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Need of Negative Feedback in Amplifiers
  • Difficulty Level : Medium
  • Last Updated : 05 Feb, 2021

An Amplifier is simply an electronic device that is used to increase the strength of the input signal. In this process of amplification, even the disturbances or noise present in the input signal also get amplified.

That’s the reason why we use negative feedback in amplifiers, a portion of the output signal in a phase opposite to the input signal is fed to the input of the amplifier which significantly reduces the noise level in the output signal.

Block diagram of an amplifier with negative feedback

Negative feedback in amplifiers has the following advantages:

1. Stabilizes Amplifier Gain

The negative feedback stabilizes the gain of the amplifier by reducing the dependence of amplifier gain on various transistor parameters or variation in the supply voltage.



Gvf = Gv / (1 + β . Gv)

Here Gvf = resultant amplifier gain with negative feedback

Gv = amplifier gain without feedback

and β is the feedback fraction or feedback ratio

The above equation clearly shows that the resultant amplifier gain with negative feedback depends mainly on feedback fraction or feedback ratio.

2. Reduces Non-linear Distortion

The use of negative feedback also reduces the non-linear distortion level in the large signal amplifiers.

Dvf = D / (1 + β . Gv)



Here Dvf = resultant distortion level with negative feedback

D = distortion level without feedback

Gv = amplifier gain without feedback

and β is the feedback fraction or feedback ratio

The above equation clearly shows that the distortion level in the case of an amplifier with negative feedback is reduced by a factor of (1 + β . Gv).

3. Increases Circuit Stability

The output of an amplifier without negative feedback is affected by the variations in the temperature, frequency, or amplitude of the signal which further changes the gain of the amplifier and as result, we get a distorted signal in the output. Hence, the negative feedback is applied so that the gain of the amplifier is stabilized.

4. Increases Input Impedance/Resistance

The use of negative feedback increases the input impedance or resistance of the amplifier.

Z’in = Zin . (1 + β . Gv)

Here Z’ = resultant input impedance with negative feedback

Z = input impedance without feedback

Gv = amplifier gain without feedback

and β is the feedback fraction or feedback ratio

The above relation shows that the input impedance of the amplifier with negative feedback is increased by the factor of (1 + β . Gv).

5. Decreases Output Impedance/Resistance

The use of negative feedback decreases the output impedance or resistance of the amplifier.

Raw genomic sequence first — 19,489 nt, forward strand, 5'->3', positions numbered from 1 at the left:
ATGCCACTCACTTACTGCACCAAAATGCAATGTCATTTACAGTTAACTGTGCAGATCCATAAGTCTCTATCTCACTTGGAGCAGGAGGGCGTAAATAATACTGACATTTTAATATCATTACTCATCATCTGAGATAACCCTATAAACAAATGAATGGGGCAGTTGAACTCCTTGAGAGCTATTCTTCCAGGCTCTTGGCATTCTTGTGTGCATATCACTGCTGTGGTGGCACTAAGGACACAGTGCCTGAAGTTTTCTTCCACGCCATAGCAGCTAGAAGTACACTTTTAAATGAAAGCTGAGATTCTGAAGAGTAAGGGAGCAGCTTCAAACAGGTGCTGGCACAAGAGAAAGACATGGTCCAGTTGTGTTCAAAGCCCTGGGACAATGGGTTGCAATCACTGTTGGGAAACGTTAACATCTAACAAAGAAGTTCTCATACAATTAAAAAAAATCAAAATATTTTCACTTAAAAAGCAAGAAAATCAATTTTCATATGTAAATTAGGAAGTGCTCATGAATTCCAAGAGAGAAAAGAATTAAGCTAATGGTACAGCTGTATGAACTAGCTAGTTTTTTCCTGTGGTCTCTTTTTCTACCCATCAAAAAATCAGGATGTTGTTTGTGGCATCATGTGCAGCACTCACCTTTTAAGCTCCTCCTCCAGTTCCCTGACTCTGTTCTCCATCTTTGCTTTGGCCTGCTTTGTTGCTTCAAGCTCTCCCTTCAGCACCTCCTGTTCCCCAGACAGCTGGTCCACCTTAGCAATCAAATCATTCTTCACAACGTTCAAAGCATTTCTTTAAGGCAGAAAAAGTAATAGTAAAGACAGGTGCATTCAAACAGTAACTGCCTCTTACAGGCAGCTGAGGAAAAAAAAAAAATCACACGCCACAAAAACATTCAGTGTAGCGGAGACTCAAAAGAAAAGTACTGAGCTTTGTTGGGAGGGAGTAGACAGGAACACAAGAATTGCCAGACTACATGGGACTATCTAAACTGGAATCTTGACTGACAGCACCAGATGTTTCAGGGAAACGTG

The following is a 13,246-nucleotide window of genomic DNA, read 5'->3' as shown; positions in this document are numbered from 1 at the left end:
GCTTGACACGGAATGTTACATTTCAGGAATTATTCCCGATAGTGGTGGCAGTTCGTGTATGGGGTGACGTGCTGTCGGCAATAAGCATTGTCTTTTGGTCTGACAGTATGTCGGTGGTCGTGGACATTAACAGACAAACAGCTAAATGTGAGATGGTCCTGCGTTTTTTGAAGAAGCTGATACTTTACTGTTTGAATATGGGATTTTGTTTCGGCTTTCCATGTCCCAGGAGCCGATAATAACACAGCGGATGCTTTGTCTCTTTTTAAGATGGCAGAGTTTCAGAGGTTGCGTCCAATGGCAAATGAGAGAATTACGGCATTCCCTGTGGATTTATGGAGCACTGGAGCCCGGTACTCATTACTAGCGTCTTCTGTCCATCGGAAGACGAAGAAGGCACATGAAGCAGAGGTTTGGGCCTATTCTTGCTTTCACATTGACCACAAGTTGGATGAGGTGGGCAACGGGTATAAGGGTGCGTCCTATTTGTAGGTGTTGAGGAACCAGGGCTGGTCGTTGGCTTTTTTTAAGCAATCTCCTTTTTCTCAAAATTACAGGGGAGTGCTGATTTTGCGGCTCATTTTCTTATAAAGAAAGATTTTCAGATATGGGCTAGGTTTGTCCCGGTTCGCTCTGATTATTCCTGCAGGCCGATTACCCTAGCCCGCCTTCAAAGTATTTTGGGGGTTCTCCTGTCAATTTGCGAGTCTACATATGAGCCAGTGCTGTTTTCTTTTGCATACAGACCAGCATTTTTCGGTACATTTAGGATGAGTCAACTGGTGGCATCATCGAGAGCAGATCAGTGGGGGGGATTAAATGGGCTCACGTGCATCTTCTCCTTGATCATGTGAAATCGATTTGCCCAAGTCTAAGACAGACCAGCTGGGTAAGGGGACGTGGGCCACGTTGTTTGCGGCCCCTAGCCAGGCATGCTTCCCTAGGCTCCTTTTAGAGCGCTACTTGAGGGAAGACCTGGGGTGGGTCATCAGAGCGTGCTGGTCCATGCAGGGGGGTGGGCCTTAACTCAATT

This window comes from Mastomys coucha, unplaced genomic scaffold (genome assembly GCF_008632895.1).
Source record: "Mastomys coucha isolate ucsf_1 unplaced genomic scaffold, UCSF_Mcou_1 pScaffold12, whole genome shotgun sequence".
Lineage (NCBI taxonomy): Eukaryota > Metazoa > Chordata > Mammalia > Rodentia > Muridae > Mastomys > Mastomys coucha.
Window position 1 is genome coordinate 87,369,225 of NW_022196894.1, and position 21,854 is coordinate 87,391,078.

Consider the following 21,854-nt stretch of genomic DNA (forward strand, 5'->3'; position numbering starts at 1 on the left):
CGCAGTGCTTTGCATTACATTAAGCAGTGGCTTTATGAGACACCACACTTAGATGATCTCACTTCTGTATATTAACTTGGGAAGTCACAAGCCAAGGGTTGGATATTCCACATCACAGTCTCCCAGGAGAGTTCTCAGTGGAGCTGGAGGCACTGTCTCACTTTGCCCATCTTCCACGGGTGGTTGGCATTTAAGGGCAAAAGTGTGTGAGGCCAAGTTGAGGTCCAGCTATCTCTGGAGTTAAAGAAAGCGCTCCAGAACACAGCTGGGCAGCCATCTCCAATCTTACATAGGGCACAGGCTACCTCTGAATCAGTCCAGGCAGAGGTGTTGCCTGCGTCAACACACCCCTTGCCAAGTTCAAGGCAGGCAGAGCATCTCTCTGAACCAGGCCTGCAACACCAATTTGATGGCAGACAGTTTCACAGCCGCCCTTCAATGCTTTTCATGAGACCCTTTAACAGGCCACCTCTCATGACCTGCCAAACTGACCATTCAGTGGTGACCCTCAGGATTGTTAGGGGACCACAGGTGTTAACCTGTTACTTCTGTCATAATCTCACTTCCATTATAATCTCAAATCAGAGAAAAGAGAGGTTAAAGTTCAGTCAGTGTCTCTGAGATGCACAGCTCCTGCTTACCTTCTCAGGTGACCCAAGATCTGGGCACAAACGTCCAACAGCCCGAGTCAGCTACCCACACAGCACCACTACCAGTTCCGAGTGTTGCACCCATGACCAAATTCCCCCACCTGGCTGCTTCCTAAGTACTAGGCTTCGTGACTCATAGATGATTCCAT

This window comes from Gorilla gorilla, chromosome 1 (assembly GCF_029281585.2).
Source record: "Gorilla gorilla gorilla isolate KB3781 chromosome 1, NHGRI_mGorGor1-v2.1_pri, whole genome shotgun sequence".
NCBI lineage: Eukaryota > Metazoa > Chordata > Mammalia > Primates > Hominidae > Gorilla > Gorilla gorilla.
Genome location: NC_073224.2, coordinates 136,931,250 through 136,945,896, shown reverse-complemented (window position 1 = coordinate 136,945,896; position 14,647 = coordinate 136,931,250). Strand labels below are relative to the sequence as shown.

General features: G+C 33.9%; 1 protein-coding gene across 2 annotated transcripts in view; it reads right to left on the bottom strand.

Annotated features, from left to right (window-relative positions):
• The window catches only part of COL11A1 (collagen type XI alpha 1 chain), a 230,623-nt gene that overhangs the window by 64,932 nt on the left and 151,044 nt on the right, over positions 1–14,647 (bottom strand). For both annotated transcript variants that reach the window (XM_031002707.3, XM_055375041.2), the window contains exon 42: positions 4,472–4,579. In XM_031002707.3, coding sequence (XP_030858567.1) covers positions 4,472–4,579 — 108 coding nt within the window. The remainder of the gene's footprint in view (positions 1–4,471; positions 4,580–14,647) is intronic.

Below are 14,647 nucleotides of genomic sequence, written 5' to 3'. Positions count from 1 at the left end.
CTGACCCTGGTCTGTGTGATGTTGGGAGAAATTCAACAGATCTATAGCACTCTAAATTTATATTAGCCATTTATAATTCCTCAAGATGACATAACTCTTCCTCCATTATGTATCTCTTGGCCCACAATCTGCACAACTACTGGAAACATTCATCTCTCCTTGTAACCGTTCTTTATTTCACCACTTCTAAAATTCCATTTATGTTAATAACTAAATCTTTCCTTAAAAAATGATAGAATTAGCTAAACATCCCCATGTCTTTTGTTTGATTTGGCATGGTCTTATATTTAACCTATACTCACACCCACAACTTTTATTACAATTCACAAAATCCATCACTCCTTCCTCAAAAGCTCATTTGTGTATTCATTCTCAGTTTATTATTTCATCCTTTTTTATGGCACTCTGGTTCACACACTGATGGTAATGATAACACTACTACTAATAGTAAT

Z’o = Zo / (1 + β . Gv)

Here Z’o = resultant output impedance with negative feedback

Zo = output impedance without feedback

Gv = amplifier gain without feedback

and β is the feedback fraction or feedback ratio

The above relation shows that the output impedance of the amplifier with negative feedback is decreased by the factor of (1 + β . Gv).

6. Reduces Noise Level

The negative feedback which we apply to the amplifiers is in the opposite phase to that of the applied input signal, hence it cancels out the noises which are introduced in the output signal by the amplifier circuit. As a result, we get the output signal with a reduced noise level.

7. Improves Frequency Response & Bandwidth

The negative feedback which we apply to the amplifiers is a resistive network hence the gain of the amplifier with negative feedback is independent of signal frequency. As a result, the gain becomes constant over a wide range of signal frequencies in this way the frequency response of the amplifier with negative feedback is improved.

f’cf = fcf . (1 + β . Gv)

Here f’cf = resultant cut-off frequency with negative feedback

fcf = cut-off frequency without feedback

Gv = amplifier gain without feedback

and β is the feedback fraction or feedback ratio

The above relation clearly shows that the resultant cut-off frequency of the amplifier with negative feedback is increased by the factor of (1 + β . Gv). Hence, we get a more usable bandwidth in the case of an amplifier with negative feedback.

8. More Linear Operations

In the case of an ordinary amplifier, we get a very high value of the output signal even for a small value of the input signal hence the output signal is not proportional to the applied input signal. But in the case of an amplifier with negative feedback, every parameter is controlled by the applied feedback network. Hence in the case of an amplifier with negative feedback, the relation between the output and the input signal is more linear.

As we have discussed the various advantages of using negative feedback in amplifiers, it is important to know the main disadvantage of using negative feedback in amplifies, that is the overall gain of the amplifier is reduced by the factor of (1 + β . Gv).

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